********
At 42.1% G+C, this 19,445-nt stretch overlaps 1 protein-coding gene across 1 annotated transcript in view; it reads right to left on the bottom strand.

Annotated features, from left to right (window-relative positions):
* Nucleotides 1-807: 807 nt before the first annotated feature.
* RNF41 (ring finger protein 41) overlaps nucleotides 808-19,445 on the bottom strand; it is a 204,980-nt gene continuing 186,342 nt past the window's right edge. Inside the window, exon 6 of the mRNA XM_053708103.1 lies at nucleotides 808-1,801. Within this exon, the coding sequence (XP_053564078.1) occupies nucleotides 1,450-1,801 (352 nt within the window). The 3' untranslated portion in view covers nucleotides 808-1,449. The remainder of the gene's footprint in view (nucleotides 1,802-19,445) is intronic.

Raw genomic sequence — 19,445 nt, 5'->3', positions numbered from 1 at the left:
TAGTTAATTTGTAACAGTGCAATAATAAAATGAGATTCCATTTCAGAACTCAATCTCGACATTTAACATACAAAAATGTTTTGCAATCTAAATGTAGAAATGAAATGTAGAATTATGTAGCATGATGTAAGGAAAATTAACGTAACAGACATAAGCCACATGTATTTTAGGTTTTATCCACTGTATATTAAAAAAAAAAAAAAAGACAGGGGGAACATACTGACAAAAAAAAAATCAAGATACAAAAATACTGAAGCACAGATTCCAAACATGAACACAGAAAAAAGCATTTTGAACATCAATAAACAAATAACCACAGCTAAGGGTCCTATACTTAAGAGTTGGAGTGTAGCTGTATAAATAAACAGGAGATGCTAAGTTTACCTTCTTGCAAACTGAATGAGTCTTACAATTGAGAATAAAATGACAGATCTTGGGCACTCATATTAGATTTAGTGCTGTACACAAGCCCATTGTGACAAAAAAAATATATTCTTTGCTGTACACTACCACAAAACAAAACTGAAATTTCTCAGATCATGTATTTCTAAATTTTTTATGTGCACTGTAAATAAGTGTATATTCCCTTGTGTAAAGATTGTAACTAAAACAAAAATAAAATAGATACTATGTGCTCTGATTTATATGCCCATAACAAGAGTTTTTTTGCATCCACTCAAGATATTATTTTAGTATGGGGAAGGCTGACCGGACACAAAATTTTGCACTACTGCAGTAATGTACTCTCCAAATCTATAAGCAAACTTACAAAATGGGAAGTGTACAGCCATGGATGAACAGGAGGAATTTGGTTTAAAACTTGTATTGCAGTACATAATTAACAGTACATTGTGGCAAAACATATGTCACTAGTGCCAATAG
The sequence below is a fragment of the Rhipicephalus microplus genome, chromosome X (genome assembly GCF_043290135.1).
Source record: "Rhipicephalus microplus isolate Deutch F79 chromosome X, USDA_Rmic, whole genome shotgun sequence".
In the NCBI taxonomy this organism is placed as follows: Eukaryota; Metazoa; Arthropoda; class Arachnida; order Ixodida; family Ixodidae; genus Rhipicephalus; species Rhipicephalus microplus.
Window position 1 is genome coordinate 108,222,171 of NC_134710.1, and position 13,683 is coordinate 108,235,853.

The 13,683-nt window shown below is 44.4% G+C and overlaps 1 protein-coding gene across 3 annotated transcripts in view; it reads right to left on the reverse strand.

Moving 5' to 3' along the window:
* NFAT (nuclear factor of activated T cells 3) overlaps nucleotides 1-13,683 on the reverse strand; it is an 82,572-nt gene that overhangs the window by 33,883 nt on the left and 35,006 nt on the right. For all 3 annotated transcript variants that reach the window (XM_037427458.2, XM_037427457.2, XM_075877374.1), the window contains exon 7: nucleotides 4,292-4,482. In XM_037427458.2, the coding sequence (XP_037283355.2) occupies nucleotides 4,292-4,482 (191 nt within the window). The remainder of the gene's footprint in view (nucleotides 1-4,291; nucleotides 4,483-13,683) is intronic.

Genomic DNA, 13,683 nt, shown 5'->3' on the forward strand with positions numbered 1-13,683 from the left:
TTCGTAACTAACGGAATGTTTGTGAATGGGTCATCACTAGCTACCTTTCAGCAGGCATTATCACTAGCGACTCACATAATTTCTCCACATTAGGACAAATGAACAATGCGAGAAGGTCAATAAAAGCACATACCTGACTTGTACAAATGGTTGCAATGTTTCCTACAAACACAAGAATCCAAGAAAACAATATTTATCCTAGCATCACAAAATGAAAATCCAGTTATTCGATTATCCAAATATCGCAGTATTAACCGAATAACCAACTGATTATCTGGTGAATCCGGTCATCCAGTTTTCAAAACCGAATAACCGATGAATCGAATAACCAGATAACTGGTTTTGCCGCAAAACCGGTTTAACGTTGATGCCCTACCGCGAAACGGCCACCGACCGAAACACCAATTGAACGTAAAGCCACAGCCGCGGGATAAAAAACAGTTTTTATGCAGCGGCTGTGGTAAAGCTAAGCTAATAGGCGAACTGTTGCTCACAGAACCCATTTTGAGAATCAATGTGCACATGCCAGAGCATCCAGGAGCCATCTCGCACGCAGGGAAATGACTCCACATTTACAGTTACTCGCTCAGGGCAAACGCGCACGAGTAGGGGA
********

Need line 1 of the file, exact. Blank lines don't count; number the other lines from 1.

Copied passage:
At 42.1% G+C, this 19,445-nt stretch overlaps 1 protein-coding gene across 1 annotated transcript in view; it reads right to left on the bottom strand.